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Published by ChicagoMTO

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Published by: ChicagoMTO on Oct 04, 2010
Copyright:Attribution Non-commercial


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Proposed Amendments to Condo Conversion Ordinance According to the 2000 census report, over 50% of the population of the Cityof Chicago lives in rental housing. In the Chicago Metropolitan 6-countyarea, the HUD defined median income for a family of 4 is approximately$75,000/ year.
However the census data shows that 79.5% of the populationof household incomes in Chicago is below $75,000.
Since low incomehouseholds tend to rely upon rental housing, the loss of these units – on sucha significant segment of the population – will result in an affordable housingcrisis.According to the report,
One and a Half Decades of Apartment Loss and Condominium Growth: Changes in Chicago’s Residential Building Stock 
by Julie Lynn Davis and David F. Merriman the data suggests that somewherebetween about 45,000 and 100,000 rental apartments were replaced bycondominiums in Chicago’s housing market between 1989 and 2004. This isa significant loss of rental units – leaving those reliant upon these resourcesvery vulnerable. The Proposed Condo Conversion Ordinance Amendments seek to create afair balance between home-ownership options and affordable rental housingneeds. Chicago latest unregulated condo craze has left many communitieschanged beyond recognition, forced many long-term residents to move outof their homes and neighborhoods, left new owners with high unexpectedcosts and created a glut of unoccupied units. Chicago needs a condo policythat takes into account the needs of renters, purchasers and communityresidents. The Condo and Neighborhood Stabilization Proposal includes the followingamendments:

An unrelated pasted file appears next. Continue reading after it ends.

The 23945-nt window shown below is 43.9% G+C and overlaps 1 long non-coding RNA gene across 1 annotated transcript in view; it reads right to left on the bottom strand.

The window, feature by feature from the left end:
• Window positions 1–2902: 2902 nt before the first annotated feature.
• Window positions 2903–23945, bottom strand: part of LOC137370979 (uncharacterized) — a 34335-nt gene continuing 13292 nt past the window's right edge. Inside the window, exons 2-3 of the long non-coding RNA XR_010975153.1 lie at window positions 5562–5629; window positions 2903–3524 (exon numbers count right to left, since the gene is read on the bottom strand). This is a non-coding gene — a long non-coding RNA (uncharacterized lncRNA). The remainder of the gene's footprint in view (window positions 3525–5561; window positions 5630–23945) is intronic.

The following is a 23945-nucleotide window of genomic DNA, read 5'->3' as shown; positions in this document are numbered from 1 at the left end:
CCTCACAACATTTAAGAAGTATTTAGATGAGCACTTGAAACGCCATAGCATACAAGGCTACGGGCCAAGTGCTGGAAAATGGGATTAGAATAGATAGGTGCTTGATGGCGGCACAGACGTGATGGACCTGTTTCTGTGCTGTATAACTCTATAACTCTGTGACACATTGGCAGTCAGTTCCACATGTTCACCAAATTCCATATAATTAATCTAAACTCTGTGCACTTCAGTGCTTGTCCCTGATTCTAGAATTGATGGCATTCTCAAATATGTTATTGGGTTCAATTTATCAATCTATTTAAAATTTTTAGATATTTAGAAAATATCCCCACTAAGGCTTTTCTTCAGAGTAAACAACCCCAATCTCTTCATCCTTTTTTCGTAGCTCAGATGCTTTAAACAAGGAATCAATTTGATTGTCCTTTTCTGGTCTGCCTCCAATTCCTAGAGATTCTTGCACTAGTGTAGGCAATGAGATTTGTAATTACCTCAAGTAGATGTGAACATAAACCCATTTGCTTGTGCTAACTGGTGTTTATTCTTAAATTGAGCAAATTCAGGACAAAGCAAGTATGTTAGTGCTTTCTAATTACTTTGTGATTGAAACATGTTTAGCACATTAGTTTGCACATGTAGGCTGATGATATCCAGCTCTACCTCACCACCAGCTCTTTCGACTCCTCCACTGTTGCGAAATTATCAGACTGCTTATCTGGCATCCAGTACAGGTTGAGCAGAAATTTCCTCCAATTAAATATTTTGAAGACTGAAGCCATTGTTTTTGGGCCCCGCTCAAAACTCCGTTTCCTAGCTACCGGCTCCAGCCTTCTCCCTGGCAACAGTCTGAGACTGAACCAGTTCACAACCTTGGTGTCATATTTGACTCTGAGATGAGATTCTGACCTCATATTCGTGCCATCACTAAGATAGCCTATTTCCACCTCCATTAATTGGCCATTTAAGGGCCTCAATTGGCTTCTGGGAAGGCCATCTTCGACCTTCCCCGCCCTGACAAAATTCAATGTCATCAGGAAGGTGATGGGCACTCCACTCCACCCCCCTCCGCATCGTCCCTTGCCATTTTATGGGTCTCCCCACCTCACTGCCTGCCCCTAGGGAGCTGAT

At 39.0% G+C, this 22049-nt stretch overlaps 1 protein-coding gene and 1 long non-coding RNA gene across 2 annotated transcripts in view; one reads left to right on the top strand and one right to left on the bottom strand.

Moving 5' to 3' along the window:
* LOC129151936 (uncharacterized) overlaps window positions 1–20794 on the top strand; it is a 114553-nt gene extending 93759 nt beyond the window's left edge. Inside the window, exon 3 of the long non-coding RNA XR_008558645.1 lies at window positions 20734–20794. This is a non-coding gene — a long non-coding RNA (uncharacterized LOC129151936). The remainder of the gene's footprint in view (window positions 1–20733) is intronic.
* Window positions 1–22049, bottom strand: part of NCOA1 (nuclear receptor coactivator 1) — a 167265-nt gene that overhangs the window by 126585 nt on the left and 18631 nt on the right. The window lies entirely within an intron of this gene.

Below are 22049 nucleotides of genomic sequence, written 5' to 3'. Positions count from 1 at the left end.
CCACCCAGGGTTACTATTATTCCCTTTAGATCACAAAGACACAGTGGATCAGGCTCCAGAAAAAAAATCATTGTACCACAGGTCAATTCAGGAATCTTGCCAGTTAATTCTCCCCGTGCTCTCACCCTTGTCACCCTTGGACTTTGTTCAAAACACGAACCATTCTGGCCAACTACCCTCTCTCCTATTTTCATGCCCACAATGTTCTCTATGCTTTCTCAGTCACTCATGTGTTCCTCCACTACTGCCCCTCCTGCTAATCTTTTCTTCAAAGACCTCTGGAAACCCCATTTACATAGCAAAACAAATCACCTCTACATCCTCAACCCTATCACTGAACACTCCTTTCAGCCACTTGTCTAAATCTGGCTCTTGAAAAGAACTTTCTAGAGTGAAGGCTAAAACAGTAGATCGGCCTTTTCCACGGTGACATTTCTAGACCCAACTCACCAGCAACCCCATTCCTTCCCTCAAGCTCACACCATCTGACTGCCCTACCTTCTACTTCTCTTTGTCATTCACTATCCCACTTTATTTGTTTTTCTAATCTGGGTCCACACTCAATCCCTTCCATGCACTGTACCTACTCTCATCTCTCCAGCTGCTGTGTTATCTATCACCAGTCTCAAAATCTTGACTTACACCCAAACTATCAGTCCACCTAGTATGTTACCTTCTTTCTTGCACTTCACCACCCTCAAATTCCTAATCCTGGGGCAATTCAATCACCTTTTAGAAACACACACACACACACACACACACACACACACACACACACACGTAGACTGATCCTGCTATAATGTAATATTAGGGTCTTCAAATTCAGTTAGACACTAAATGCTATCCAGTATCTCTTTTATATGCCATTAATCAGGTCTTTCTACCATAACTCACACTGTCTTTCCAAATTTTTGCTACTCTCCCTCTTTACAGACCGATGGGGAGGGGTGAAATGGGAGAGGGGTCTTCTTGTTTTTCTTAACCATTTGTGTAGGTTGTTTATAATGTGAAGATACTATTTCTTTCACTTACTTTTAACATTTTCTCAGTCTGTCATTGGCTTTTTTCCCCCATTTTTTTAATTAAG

For renters:
An increase in time for tenants to find a new apartment andrelocate.
The extra time allows families to move at a convenient timethat will not disrupt school, work, health needs. It gives them time tofind a place in their current neighborhood during a tight rental market.
Financial assistance for moderate to low-income tenantsdisplaced in the conversion process.
Besides time renters oftenneed money to cover the costs of moving such as rent, securitydeposits, utility costs, movers, etc. For many moving is not in theirbudget.
The ability to break a lease should the owner decide to convertto condo
. Tenants with leases do not want to be the last person in

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